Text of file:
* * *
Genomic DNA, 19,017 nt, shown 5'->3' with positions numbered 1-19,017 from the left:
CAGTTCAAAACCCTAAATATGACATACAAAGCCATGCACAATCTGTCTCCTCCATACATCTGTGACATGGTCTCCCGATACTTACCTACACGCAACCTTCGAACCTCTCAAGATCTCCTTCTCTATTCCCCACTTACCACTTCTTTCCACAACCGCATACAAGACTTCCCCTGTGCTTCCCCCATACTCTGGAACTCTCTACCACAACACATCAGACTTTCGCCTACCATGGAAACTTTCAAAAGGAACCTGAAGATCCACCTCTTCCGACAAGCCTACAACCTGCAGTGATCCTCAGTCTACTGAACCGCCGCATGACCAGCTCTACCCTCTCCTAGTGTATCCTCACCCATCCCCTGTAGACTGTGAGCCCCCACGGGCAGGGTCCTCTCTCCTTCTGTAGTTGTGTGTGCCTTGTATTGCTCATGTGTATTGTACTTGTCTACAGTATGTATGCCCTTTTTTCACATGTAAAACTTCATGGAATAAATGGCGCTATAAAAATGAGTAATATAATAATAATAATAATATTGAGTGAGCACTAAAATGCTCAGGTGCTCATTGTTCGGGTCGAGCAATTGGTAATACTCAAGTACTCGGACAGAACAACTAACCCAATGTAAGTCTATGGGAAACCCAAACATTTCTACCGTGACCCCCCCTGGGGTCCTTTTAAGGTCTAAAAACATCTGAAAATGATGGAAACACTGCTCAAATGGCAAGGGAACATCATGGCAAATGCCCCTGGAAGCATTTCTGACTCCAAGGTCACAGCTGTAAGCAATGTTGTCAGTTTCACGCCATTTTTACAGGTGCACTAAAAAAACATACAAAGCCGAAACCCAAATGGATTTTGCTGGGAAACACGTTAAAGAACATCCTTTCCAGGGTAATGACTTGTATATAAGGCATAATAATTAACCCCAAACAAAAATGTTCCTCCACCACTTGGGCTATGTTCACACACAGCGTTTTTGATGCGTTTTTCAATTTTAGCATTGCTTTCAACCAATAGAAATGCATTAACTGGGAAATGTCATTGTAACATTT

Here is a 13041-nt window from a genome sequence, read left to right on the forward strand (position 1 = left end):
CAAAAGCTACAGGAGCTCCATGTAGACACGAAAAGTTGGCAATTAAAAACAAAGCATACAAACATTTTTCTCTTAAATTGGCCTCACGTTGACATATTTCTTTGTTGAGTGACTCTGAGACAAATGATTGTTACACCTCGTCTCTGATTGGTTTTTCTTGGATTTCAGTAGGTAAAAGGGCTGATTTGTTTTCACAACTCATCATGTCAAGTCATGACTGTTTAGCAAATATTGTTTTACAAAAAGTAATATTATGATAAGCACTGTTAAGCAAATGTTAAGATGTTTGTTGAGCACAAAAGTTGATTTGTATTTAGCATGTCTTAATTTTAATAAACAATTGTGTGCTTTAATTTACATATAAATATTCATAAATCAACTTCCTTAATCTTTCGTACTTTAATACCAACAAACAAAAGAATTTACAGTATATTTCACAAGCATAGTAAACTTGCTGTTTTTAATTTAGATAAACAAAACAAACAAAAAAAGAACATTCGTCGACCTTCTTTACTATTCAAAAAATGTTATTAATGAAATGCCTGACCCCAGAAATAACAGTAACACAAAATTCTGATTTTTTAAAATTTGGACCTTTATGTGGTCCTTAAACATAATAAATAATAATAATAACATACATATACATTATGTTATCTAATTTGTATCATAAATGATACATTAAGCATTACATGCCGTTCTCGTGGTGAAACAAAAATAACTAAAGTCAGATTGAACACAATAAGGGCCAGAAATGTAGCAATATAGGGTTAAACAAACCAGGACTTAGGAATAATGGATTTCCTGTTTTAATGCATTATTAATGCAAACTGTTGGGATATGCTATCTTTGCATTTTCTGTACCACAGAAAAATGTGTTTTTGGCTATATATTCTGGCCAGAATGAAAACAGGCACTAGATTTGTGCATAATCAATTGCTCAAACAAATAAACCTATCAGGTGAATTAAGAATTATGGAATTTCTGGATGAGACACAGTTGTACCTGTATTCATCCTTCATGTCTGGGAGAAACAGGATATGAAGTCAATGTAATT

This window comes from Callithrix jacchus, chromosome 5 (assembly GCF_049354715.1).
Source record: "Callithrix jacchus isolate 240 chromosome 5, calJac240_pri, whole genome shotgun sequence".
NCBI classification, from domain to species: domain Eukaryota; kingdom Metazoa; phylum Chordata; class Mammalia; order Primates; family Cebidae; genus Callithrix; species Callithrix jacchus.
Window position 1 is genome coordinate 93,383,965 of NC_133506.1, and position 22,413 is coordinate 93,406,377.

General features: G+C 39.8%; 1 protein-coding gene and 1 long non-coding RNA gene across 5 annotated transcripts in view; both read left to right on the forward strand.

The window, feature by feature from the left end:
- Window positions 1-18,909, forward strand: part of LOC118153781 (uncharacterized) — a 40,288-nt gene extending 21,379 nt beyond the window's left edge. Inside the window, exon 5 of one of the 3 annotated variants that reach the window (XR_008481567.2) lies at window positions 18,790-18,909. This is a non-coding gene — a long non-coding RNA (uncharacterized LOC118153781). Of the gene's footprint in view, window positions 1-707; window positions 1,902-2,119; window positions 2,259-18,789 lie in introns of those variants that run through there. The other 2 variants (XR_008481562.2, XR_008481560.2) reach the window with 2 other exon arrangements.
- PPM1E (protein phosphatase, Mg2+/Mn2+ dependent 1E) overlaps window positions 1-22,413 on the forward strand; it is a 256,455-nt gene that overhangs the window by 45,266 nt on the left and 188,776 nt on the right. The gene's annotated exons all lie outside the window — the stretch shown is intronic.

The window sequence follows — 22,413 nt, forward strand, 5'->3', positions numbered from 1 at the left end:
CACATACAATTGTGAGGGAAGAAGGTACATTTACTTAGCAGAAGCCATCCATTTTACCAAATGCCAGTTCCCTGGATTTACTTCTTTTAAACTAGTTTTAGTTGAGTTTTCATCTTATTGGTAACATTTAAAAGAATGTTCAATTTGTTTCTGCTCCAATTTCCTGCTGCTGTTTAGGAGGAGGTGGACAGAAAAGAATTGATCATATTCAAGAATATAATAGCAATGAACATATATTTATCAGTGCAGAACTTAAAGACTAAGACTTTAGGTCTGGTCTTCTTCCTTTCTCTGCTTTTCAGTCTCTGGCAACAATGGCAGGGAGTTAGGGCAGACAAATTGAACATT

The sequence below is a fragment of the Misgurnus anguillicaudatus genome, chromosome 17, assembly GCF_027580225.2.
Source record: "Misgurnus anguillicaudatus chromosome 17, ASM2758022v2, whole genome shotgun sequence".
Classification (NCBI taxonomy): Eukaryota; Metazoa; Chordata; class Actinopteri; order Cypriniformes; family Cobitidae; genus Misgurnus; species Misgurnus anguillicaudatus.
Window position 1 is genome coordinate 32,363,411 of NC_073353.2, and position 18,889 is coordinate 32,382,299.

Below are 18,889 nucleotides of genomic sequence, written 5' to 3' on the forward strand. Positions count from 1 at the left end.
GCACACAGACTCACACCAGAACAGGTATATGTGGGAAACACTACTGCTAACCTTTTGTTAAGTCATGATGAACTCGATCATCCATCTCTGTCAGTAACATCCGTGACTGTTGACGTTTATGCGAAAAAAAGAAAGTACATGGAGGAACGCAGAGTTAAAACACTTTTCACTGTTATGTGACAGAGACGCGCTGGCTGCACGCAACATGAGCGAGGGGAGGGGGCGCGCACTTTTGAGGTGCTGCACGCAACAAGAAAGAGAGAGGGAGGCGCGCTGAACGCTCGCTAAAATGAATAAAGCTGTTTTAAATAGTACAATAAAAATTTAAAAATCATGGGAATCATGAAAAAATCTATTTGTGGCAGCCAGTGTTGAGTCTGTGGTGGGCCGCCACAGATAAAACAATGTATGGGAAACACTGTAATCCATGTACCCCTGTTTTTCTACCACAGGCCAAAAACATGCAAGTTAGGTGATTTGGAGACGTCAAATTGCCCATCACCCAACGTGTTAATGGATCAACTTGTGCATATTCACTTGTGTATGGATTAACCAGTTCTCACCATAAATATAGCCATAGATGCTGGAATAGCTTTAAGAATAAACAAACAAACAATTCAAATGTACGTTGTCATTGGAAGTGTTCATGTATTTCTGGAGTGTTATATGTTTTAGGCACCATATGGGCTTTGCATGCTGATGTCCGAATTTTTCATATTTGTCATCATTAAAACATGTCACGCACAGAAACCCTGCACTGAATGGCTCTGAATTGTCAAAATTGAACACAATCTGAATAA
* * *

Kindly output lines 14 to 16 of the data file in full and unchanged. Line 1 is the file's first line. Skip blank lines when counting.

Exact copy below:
CACATACAATTGTGAGGGAAGAAGGTACATTTACTTAGCAGAAGCCATCCATTTTACCAAATGCCAGTTCCCTGGATTTACTTCTTTTAAACTAGTTTTAGTTGAGTTTTCATCTTATTGGTAACATTTAAAAGAATGTTCAATTTGTTTCTGCTCCAATTTCCTGCTGCTGTTTAGGAGGAGGTGGACAGAAAAGAATTGATCATATTCAAGAATATAATAGCAATGAACATATATTTATCAGTGCAGAACTTAAAGACTAAGACTTTAGGTCTGGTCTTCTTCCTTTCTCTGCTTTTCAGTCTCTGGCAACAATGGCAGGGAGTTAGGGCAGACAAATTGAACATT

The sequence below is a fragment of the Misgurnus anguillicaudatus genome, chromosome 17, assembly GCF_027580225.2.
Source record: "Misgurnus anguillicaudatus chromosome 17, ASM2758022v2, whole genome shotgun sequence".